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Luweero district officials accused of misusing government cars

The Auditor General has faulted Luweero district for misuse of government vehicles.

The district owns 20 pickups, 9 heavy load vehicles, 170 motorcycles and 60 bicycles. However, the 2014/15 audit report released by the Auditor General recently faults the district administration for lacking policies to control and manage the fleet.

The report reveals that workers in Luweero were driving the pool service government vehicles during weekends, beyond official working hours and outside the district without movement orders from the Chief Administrative Officer.

Public service standing orders stipulate that use of pool service vehicles must be managed by accounting officers from the various ministries and local governments who have to provide a movement order for any vehicle that may be used beyond mandatory time.

Use of such government vehicles is restricted to 8am to 5pm daily. The standing orders advise officers with government pool cars in their custody beyond the mandatory time to park them at the nearest police stations for safe custody.

But the vehicles are often seen parked at bars in the night while others are used to transport charcoal, firewood and water, a confirmation that the procedures are never followed in Luweero.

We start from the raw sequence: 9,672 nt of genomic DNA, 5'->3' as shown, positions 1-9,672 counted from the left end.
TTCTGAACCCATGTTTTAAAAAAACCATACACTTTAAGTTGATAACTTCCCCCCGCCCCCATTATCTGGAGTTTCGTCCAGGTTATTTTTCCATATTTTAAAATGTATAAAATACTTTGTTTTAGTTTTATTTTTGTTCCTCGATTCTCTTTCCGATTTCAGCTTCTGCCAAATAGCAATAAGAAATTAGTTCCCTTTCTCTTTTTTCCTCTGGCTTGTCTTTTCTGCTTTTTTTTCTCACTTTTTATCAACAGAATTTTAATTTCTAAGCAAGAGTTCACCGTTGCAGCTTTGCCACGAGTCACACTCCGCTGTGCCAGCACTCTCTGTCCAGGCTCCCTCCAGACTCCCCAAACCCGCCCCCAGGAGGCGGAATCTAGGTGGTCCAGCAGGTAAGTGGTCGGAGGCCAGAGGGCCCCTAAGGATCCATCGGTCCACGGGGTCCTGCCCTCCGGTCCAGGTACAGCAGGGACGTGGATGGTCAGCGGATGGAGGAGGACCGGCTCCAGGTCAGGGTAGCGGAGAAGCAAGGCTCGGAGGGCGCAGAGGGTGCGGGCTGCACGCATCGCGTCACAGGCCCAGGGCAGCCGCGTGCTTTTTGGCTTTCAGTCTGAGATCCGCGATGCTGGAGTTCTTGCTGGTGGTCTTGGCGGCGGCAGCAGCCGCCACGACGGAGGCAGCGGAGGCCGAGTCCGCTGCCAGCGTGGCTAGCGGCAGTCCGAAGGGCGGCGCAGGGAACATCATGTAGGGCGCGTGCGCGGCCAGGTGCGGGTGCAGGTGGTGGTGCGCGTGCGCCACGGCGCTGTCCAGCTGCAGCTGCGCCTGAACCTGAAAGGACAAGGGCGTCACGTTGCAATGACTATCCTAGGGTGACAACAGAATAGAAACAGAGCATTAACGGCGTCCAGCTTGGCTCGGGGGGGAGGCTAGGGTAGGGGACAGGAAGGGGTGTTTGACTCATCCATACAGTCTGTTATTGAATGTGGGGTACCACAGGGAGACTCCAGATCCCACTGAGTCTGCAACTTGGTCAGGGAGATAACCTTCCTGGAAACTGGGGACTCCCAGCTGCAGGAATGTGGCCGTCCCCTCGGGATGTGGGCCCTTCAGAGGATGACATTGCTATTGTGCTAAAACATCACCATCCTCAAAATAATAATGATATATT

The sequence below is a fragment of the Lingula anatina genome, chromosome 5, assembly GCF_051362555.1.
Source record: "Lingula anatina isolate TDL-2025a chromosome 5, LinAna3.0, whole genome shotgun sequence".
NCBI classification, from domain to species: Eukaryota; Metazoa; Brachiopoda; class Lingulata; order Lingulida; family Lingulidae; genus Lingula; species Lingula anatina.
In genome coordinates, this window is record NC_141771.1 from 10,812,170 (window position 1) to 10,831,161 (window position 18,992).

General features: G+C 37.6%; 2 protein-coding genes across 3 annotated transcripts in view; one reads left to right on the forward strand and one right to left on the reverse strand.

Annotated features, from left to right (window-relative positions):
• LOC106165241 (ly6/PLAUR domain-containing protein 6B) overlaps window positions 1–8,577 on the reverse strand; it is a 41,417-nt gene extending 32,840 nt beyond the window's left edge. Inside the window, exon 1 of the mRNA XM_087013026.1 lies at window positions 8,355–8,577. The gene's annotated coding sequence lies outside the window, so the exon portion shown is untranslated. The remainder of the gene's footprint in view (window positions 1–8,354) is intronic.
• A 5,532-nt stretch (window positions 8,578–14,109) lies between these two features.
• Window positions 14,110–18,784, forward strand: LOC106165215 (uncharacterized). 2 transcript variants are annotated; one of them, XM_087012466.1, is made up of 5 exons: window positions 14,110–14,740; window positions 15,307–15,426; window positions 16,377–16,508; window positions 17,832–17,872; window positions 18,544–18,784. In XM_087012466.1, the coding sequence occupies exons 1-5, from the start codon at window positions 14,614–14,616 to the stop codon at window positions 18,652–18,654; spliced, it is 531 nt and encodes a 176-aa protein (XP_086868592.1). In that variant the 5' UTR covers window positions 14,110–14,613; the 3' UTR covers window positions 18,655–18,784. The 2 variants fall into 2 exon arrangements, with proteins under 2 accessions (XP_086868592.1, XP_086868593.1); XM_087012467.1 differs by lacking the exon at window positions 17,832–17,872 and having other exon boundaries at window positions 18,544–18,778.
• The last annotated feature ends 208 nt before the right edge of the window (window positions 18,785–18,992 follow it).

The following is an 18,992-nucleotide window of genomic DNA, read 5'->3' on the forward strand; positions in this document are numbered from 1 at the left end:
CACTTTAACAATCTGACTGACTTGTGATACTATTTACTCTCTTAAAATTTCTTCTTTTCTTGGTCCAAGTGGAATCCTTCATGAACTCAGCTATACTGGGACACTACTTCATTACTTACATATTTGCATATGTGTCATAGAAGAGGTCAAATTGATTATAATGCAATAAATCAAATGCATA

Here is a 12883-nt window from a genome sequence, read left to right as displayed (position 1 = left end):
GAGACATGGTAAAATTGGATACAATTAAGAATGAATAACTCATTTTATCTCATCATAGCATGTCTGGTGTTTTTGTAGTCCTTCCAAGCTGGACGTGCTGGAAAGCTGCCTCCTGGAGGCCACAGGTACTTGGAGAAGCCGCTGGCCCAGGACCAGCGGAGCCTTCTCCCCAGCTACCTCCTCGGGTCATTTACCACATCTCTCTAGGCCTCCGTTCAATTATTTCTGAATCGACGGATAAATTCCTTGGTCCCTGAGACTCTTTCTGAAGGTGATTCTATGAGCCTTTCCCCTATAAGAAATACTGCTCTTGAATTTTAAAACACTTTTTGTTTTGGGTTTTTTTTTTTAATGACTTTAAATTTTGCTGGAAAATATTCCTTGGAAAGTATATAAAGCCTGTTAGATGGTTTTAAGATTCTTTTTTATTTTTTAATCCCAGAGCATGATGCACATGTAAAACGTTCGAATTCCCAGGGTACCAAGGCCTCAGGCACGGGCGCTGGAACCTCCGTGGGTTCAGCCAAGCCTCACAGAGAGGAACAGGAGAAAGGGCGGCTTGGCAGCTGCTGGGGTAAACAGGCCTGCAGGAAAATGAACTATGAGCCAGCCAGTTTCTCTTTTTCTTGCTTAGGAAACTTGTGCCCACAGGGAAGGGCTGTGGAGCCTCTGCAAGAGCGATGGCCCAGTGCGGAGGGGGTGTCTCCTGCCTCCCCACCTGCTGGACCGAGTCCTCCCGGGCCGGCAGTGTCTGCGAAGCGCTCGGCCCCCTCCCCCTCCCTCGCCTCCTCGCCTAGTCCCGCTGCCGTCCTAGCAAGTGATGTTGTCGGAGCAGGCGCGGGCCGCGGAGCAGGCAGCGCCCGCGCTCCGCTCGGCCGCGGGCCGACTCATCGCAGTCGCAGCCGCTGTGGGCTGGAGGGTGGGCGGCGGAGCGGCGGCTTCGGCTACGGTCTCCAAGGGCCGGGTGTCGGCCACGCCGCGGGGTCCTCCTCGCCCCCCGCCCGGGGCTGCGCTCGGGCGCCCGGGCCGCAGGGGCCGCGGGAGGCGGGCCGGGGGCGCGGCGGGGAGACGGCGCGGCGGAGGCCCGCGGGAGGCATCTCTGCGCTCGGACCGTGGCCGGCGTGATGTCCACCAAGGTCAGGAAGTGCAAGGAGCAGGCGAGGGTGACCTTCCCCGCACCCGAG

The report adds that the district has no records on monthly fuel consumption, servicing or repairs and other information about the state of vehicles in contravention of Uganda Servicing Standing Orders.

The Auditor General John Muwanga directed the district’s Chief Administrative Officer Eustace Gakwandi to enforce the guidelines in order to reduce expenses on unplanned maintenance. URN has learnt that the district spends 35 million Shillings annually on general repairs of pickups and trucks.

Fredrick Kyeyune a resident in Kavule zone in Luweero town council asked the CAO to issue  stringent measures and direct police to impound district vehicles if found in use beyond working hours.

But civil servants who preferred anonymity say that some assignments stretch beyond official working hours or days yet they need cars to execute them. They however admitted that they were not seeking movement orders from the office of the CAO.

When reached, Eustace Gakwandi the Luweero chief Administrative said that he was not aware of the misuse but undertook to take action after the receiving the report.